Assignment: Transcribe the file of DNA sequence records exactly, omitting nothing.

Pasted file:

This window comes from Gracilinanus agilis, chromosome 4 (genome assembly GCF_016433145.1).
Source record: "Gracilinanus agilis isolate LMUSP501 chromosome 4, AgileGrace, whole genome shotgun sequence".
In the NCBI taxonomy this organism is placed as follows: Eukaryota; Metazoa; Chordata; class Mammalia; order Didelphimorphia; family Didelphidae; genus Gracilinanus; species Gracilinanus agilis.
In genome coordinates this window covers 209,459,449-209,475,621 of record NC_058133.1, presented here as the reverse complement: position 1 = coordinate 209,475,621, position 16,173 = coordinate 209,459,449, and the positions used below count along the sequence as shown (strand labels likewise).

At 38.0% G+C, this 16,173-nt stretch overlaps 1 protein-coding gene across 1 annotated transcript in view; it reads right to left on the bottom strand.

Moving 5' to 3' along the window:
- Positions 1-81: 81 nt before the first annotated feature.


This window comes from Gracilinanus agilis, chromosome 4 (genome assembly GCF_016433145.1).
Source record: "Gracilinanus agilis isolate LMUSP501 chromosome 4, AgileGrace, whole genome shotgun sequence".
In the NCBI taxonomy this organism is placed as follows: Eukaryota; Metazoa; Chordata; class Mammalia; order Didelphimorphia; family Didelphidae; genus Gracilinanus; species Gracilinanus agilis.
In genome coordinates this window covers 209,459,449-209,475,621 of record NC_058133.1, presented here as the reverse complement: position 1 = coordinate 209,475,621, position 16,173 = coordinate 209,459,449, and the positions used below count along the sequence as shown (strand labels likewise).

At 38.0% G+C, this 16,173-nt stretch overlaps 1 protein-coding gene across 1 annotated transcript in view; it reads right to left on the bottom strand.

Moving 5' to 3' along the window:
- Positions 1-81: 81 nt before the first annotated feature.